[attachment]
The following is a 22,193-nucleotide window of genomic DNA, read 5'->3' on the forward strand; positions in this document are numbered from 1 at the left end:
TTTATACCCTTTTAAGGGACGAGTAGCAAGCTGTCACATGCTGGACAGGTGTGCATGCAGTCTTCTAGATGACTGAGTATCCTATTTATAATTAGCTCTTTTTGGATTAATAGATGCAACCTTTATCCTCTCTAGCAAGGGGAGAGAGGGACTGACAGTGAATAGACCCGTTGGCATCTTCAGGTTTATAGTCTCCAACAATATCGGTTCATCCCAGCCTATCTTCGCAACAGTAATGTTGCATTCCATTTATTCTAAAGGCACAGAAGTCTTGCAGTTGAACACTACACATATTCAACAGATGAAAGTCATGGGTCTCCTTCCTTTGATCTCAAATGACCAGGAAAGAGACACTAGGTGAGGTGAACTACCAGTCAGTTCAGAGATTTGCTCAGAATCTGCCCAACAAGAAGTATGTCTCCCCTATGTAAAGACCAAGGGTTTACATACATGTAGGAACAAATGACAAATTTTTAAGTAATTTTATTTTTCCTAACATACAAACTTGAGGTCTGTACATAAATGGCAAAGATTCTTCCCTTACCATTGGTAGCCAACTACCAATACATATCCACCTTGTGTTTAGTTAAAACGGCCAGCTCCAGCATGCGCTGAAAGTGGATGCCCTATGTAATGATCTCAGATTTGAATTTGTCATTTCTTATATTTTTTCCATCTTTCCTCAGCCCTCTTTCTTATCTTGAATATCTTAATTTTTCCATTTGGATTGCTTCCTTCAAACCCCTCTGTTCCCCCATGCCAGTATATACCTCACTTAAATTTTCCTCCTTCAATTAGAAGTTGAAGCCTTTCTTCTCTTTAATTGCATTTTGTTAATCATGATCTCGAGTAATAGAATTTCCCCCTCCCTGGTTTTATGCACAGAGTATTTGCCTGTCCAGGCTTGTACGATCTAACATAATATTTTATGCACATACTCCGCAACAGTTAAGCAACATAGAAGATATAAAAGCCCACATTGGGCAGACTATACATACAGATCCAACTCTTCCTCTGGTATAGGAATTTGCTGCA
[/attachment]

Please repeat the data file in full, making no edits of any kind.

The following is a 22,193-nucleotide window of genomic DNA, read 5'->3' on the forward strand; positions in this document are numbered from 1 at the left end:
TTTATACCCTTTTAAGGGACGAGTAGCAAGCTGTCACATGCTGGACAGGTGTGCATGCAGTCTTCTAGATGACTGAGTATCCTATTTATAATTAGCTCTTTTTGGATTAATAGATGCAACCTTTATCCTCTCTAGCAAGGGGAGAGAGGGACTGACAGTGAATAGACCCGTTGGCATCTTCAGGTTTATAGTCTCCAACAATATCGGTTCATCCCAGCCTATCTTCGCAACAGTAATGTTGCATTCCATTTATTCTAAAGGCACAGAAGTCTTGCAGTTGAACACTACACATATTCAACAGATGAAAGTCATGGGTCTCCTTCCTTTGATCTCAAATGACCAGGAAAGAGACACTAGGTGAGGTGAACTACCAGTCAGTTCAGAGATTTGCTCAGAATCTGCCCAACAAGAAGTATGTCTCCCCTATGTAAAGACCAAGGGTTTACATACATGTAGGAACAAATGACAAATTTTTAAGTAATTTTATTTTTCCTAACATACAAACTTGAGGTCTGTACATAAATGGCAAAGATTCTTCCCTTACCATTGGTAGCCAACTACCAATACATATCCACCTTGTGTTTAGTTAAAACGGCCAGCTCCAGCATGCGCTGAAAGTGGATGCCCTATGTAATGATCTCAGATTTGAATTTGTCATTTCTTATATTTTTTCCATCTTTCCTCAGCCCTCTTTCTTATCTTGAATATCTTAATTTTTCCATTTGGATTGCTTCCTTCAAACCCCTCTGTTCCCCCATGCCAGTATATACCTCACTTAAATTTTCCTCCTTCAATTAGAAGTTGAAGCCTTTCTTCTCTTTAATTGCATTTTGTTAATCATGATCTCGAGTAATAGAATTTCCCCCTCCCTGGTTTTATGCACAGAGTATTTGCCTGTCCAGGCTTGTACGATCTAACATAATATTTTATGCACATACTCCGCAACAGTTAAGCAACATAGAAGATATAAAAGCCCACATTGGGCAGACTATACATACAGATCCAACTCTTCCTCTGGTATAGGAATTTGCTGCA